Founded in 1931, Dillon Hall carries on dorm traditions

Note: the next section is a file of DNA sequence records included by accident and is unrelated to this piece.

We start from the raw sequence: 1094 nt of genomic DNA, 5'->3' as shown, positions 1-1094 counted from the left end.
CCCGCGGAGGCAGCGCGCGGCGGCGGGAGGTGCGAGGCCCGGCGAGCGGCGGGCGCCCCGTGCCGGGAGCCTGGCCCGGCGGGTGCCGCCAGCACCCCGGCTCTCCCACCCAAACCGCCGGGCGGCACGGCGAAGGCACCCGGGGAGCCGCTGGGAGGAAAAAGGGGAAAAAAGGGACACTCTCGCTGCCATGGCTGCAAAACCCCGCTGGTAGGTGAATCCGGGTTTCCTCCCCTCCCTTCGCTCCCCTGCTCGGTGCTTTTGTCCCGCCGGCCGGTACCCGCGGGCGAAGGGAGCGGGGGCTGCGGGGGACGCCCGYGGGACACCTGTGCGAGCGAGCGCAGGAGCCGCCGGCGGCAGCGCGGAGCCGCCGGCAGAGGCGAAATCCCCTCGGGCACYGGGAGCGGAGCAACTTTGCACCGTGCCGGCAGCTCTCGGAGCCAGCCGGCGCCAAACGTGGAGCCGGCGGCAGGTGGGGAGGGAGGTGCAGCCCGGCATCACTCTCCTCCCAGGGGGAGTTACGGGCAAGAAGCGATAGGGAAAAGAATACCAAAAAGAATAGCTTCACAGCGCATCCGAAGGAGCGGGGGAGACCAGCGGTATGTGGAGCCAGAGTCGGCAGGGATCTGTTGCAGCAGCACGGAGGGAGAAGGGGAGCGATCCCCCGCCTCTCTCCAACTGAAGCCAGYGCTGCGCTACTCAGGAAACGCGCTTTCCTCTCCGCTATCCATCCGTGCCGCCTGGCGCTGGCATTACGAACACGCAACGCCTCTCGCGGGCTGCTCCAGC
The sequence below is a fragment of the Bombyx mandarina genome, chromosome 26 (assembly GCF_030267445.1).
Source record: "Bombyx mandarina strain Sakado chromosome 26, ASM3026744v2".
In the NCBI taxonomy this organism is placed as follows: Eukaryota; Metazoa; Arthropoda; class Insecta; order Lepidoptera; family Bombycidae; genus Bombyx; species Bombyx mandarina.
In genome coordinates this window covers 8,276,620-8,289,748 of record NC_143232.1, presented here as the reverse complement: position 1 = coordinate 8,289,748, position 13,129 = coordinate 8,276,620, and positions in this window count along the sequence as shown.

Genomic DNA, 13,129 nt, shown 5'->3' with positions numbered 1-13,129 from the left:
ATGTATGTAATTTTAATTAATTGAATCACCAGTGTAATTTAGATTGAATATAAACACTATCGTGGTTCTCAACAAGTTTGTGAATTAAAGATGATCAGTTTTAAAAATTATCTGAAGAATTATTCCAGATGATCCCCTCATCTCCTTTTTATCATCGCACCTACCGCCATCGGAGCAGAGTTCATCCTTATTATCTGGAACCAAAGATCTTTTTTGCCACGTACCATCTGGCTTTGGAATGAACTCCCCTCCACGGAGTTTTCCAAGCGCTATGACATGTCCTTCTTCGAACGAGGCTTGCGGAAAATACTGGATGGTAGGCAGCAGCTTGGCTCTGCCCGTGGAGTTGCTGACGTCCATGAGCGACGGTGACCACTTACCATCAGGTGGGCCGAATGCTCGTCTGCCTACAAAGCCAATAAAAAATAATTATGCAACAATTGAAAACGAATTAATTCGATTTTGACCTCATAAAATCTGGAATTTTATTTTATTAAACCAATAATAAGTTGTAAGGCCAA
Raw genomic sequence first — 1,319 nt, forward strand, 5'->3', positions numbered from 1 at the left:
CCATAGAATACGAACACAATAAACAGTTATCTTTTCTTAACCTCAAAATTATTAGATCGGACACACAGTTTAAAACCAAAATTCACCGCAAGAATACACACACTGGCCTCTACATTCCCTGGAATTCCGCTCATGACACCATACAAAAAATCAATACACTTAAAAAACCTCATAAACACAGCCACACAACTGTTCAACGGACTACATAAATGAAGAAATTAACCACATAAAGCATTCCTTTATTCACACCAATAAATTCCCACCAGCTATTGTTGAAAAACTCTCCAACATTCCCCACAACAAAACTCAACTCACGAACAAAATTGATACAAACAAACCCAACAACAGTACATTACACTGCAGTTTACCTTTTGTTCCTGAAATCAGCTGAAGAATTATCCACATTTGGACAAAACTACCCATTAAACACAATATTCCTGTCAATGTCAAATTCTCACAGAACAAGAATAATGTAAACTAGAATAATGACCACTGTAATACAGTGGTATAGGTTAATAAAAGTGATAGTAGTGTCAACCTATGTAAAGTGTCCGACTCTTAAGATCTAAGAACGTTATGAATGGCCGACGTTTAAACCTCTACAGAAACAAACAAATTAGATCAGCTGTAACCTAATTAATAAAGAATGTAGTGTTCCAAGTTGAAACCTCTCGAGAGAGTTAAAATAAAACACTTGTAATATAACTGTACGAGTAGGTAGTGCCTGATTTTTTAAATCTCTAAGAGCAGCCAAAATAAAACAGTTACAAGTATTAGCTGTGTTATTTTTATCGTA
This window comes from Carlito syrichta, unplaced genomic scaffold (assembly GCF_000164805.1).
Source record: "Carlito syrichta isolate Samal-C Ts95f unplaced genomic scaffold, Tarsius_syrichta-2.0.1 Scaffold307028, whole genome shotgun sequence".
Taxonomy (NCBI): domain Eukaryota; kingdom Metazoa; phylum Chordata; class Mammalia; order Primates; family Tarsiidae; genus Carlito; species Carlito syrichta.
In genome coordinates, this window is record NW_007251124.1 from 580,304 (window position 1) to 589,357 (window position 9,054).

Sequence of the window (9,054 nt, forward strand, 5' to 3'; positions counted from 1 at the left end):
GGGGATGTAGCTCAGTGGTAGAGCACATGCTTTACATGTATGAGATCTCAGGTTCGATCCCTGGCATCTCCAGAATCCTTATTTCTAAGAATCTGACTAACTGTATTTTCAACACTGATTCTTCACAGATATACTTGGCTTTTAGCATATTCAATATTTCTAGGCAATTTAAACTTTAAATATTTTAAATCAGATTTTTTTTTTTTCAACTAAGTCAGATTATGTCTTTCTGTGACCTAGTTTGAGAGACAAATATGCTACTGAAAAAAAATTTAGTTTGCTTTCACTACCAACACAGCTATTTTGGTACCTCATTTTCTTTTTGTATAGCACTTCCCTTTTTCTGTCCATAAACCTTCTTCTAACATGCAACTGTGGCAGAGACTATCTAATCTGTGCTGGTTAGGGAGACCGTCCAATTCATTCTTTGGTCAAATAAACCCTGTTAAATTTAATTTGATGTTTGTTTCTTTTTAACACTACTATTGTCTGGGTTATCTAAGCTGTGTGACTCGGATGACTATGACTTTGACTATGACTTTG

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first_imgEditor’s note: This article is one in a series profiling the dorms. Previous articles have covered dorms built before Dillon Hall.Approximately 87 years ago, Dillon Hall opened to residents, funded by Knute Rockne and a 1925 Rose Bowl victory for Notre Dame.The hall is named after Fr. Patrick Dillon, the second president of the University of Notre Dame. The chapel is dedicated to St. Patrick but contains a side altar dedicated to St. Olaf, the patron saint of Norway, to honor Rockne, who was born in Norway. Though Rockne’s success with the football team was the source of funding for Dillon Hall, he never got to see it completed. The side altar was added after the chapel was completed to honor Rockne and his dedication to the university.“I love the location, I love the culture and I love the amount of guys in regards to [interhall] athletics,” Hayden Parkhill, a sophomore currently living in Dillon, said.After Notre Dame’s athletic success in the 1920s under Knute Rockne, the University built Dillon and Alumni Halls to house the growing student population. Along with Alumni, Dillon first housed students in the fall of 1931. Students, however, were asked to spend the first few weeks of the semester in South Bend houses while waiting for the residence halls to be completely finished, Fr. Paul Doyle, the rector of Dillon, said a member of the first class of Dillon residents told him.Next year, the residents of Dillon Hall will move into the currently unnamed building on McGlinn fields behind West Quad so Dillon itself can undergo renovations. Though the students would traditionally move into Pangborn during the reconstruction, Dillon Hall contains so many residents that it would be impossible to fit all of them into Pangborn, Doyle said.Doyle said he hopes the renovations preserve the windows above the doors in Dillon, known as transoms.“We’re the only dorm left with transoms that work. I hope they survive the rehabilitation,” Doyle said in regards to the renovations.Dillon Hall is well-known across campus for its Thursday night “Milkshake Mass.” In 1997, Doyle started the milkshake mass to encourage questions about faith and fellowship among students. As another positive, Doyle said, the free milkshakes offered around 10:45 p.m. every Thursday give students a reason to avoid going off campus to socialize.“The chapel holds 170 people, [but we always have] people sitting on the floor,” Doyle said.When asked what they enjoyed most about living in Dillon, both Parkhill and Doyle said the community that comes along with being such a big residence hall was extremely important to them.“You get put in a dorm by the computer, yet each dorm has its own personality based on the students who are here. The creativity of the student leadership is a really big deal,” Doyle said. “It’s so edifying to be around such good young people, and all my classmates who come back say that. … Surely, the best part about [being rector] is the students.”Tags: Dillon Hall, dorm community, dorm features, Milkshake Masslast_img read more